I’m Here, Tyrande
The opossum Midnight Willy lives in my garage
and my mother wants to feed him meatballs.
I think he would prefer a change of pace
like those Greek yogurt bars that aren’t
at all like real ice cream.
The cats don’t mind him and share their
heated houses and I think of the
hospitality that isn’t inherent
to animals but is often found there.
Sheep would give their wool to
lame antelopes if they could
because they don’t know that
wool is unnecessary to an antelope’s
survival. That’s admirable
and less self-serving than most men.
A man asked me two universities ago
if I would be his girlfriend because
he hadn’t had one before and that was
his selling point. I blocked him on
everything but he still managed to find
me in a video game.
The women in World of Warcraft moan
when stabbed. My guild master went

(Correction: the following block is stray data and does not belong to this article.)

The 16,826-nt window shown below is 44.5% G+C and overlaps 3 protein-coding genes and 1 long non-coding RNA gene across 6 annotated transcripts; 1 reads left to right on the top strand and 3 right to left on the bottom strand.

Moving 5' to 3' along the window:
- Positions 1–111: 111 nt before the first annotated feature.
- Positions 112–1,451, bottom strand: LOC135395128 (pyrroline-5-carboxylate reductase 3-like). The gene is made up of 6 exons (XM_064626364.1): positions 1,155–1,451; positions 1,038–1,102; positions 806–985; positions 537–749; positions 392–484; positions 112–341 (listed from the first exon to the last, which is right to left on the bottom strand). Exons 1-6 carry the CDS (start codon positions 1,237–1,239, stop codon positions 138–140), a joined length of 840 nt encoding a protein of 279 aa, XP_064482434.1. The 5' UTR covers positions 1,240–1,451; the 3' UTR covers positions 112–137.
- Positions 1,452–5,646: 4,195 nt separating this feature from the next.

to prison but I didn’t tell my dad.
I wish I could go to Azeroth
and convince the night elf queen
she shouldn’t wait for her husband
to awaken from his emerald nightmare
because I don’t speak in riddles.
This is a bad example of that but
I’d promise her I wouldn’t hit her to hear her cry.
I take pills so I don’t see stars in daytime—
and maybe that’s a good thing—
because otherwise I’m afraid
I’d look for constellations while I drive.
I take pills so strangers can’t set me aflame
and their eyes can’t rest on my throat.
But there was company in my refusal to keep company,
and there was a frenzy in my veins
that made me glow.
I take pills so that I’ll balloon,
in form and shape and purpose,
so they can hear me coming.
I can no longer sleep in any pocket of myself.
I take pills so I’ll be still while they look me over,
and I do not stir when I am struck
by their loose walks
and innocuous mild gaze,
since they are not kept simmering at lukewarm.
Grace Downey is a senior English student at Indiana University South Bend. Her work has previously appeared in the Oakland Arts Review and Analecta. Her poetry is informed by her experiences with mental illness and the environment.